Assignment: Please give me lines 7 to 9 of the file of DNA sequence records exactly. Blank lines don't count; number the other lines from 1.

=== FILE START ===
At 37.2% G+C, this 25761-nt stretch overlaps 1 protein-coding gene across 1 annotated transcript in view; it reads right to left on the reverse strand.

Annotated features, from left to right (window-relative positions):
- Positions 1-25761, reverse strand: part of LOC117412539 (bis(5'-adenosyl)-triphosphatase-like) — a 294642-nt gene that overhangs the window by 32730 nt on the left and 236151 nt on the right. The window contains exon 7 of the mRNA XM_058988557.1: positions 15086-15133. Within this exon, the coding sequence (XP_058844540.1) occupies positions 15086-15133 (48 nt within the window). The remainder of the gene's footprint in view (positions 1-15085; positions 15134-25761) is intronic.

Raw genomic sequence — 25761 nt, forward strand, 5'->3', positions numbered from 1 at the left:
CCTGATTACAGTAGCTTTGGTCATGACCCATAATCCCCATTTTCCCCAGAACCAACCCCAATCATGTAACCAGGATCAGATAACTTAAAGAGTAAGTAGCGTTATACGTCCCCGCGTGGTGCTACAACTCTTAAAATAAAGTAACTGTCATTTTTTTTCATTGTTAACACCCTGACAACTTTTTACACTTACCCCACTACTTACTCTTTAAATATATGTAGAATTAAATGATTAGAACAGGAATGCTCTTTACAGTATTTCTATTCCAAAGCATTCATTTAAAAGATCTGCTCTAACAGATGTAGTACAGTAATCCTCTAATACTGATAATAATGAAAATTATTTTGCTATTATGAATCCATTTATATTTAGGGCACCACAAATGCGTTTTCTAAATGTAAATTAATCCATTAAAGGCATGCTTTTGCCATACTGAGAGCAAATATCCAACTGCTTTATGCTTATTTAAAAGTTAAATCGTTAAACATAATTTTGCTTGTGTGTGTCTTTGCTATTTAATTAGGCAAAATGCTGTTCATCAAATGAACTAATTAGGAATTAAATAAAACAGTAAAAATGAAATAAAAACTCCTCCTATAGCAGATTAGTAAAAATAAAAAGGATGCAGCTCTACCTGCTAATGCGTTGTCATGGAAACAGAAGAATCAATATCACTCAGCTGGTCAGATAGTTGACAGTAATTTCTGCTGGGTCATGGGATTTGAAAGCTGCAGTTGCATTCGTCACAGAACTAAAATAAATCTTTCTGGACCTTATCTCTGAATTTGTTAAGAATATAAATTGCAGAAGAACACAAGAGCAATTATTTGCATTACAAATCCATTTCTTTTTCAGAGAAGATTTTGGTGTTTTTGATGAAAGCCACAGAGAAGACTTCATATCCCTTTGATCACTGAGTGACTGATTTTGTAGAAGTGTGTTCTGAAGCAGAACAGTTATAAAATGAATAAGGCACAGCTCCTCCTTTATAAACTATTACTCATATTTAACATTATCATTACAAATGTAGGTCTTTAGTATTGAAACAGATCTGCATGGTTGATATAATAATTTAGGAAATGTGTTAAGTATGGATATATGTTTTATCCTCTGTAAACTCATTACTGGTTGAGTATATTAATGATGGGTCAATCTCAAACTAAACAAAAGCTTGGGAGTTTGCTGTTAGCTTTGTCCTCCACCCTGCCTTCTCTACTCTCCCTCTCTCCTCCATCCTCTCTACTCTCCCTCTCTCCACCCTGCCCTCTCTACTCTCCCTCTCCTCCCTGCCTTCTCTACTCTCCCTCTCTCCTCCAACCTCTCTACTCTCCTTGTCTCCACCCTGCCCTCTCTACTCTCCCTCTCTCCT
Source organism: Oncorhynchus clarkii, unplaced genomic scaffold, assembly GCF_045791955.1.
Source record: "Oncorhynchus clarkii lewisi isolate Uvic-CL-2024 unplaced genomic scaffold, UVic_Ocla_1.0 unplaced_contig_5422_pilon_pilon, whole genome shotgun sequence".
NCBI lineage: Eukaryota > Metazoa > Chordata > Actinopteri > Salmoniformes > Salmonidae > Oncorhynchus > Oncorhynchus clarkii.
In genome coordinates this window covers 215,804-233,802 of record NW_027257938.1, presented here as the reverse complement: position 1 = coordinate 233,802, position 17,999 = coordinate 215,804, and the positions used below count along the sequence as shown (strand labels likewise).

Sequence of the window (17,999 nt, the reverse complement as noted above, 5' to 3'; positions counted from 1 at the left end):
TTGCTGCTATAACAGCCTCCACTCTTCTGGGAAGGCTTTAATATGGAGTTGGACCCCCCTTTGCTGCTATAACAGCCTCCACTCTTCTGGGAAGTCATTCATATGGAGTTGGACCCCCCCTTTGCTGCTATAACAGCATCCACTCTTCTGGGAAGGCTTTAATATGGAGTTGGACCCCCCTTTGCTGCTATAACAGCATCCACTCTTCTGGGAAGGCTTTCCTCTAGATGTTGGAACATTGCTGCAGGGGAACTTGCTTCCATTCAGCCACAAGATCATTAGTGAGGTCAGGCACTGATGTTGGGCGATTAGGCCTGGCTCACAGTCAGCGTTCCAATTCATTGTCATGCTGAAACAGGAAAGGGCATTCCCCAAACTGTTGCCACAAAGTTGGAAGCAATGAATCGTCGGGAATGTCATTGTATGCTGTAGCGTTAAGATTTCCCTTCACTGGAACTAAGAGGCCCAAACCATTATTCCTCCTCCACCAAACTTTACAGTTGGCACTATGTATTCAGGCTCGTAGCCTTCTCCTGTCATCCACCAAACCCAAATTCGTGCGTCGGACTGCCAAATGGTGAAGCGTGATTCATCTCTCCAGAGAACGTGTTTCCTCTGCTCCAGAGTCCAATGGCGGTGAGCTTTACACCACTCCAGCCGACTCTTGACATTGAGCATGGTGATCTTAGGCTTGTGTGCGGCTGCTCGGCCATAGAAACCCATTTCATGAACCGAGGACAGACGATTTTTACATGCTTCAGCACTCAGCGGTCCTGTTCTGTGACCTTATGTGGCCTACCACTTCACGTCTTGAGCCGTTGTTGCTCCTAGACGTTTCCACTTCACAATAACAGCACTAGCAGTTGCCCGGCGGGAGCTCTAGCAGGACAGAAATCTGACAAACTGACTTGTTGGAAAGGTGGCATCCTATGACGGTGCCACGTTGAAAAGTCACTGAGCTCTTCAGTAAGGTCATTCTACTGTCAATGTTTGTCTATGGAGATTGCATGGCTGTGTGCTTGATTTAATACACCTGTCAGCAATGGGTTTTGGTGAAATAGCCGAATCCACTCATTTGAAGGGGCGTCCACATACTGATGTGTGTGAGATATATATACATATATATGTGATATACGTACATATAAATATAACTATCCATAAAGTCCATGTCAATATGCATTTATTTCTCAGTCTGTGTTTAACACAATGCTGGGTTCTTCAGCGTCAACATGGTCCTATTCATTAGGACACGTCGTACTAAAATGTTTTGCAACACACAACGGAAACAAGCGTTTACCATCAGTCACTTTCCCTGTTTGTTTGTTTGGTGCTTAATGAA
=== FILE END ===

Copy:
Source record: "Oncorhynchus clarkii lewisi isolate Uvic-CL-2024 unplaced genomic scaffold, UVic_Ocla_1.0 unplaced_contig_5422_pilon_pilon, whole genome shotgun sequence".
NCBI lineage: Eukaryota > Metazoa > Chordata > Actinopteri > Salmoniformes > Salmonidae > Oncorhynchus > Oncorhynchus clarkii.
In genome coordinates this window covers 215,804-233,802 of record NW_027257938.1, presented here as the reverse complement: position 1 = coordinate 233,802, position 17,999 = coordinate 215,804, and the positions used below count along the sequence as shown (strand labels likewise).